All surveyors and contractors use a ‘damp meter’.   These are claimed to ‘measure’ damp walls and timbers and are a commonly used device.  Unfortunately, they are mis-used and it is important to point out that they don’t actually measure anything at all.   They are a resistance meter.   To accurately measure the moisture content of a brick wall, for example, you would need to drill holes and do a gravimetric test or carbide test.   Neither of these science-based techniques is a viable option for a pre-purchase survey though.

In the photos shown here you can see a small piece of lime render from a wall.   It is a three-coat lime, haired, and has both a lime wash and a modern ‘plastic’ paint surface.   Prior to the photo being taken it had been kept in a warm indoor environment and it is dry and dusty to the touch.   It is most definitely not wet or even slightly damp.   However, as you can see, the Protimeter clearly shows a relatively high reading.   If this were in a house and on a wall, this is the exact scenario where someone might claim there is a damp problem which requires a modern remedial treatment.   Quite clearly that is wrong.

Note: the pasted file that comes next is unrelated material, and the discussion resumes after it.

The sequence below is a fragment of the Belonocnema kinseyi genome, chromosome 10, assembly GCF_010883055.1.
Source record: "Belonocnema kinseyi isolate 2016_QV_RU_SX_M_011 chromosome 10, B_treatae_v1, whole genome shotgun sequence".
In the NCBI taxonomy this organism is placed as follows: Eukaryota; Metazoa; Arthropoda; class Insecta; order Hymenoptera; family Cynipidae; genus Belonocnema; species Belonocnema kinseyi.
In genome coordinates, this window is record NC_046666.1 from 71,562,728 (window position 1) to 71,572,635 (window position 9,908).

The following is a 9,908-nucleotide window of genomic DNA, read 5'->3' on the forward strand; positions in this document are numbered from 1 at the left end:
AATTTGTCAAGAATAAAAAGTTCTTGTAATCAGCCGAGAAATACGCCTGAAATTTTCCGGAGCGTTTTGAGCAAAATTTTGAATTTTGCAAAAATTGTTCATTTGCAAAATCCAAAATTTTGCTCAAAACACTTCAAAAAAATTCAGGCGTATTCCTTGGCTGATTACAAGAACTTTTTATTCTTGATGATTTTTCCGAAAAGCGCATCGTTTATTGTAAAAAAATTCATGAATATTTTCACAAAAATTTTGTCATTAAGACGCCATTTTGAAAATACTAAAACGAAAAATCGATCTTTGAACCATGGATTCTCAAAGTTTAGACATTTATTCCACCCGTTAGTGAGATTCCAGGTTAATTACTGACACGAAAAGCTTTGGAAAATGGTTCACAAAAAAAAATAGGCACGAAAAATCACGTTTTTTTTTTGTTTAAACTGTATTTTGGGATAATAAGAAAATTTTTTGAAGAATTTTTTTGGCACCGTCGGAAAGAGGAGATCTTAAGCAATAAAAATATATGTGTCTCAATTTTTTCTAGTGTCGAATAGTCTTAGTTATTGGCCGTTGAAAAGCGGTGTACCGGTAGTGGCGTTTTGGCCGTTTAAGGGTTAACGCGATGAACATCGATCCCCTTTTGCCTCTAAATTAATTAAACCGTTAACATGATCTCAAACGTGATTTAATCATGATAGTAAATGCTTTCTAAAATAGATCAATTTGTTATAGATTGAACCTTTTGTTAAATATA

The device is actually reacting to something within the lime, probably a salt, which is influencing the resistance meter.

It is very important that homeowners are aware of the mis-selling of remedial damp-proofing which is based on inaccurate ‘measurements’, comments about a failed or missing dpc and will lead to expensive quotes for unnecessary alterations.   It is highly unlikely that Listed Building Consent would be granted for remedial damp-proofing.

Having an awarenesses of the function and limitations of the use of a resistance meter is essential.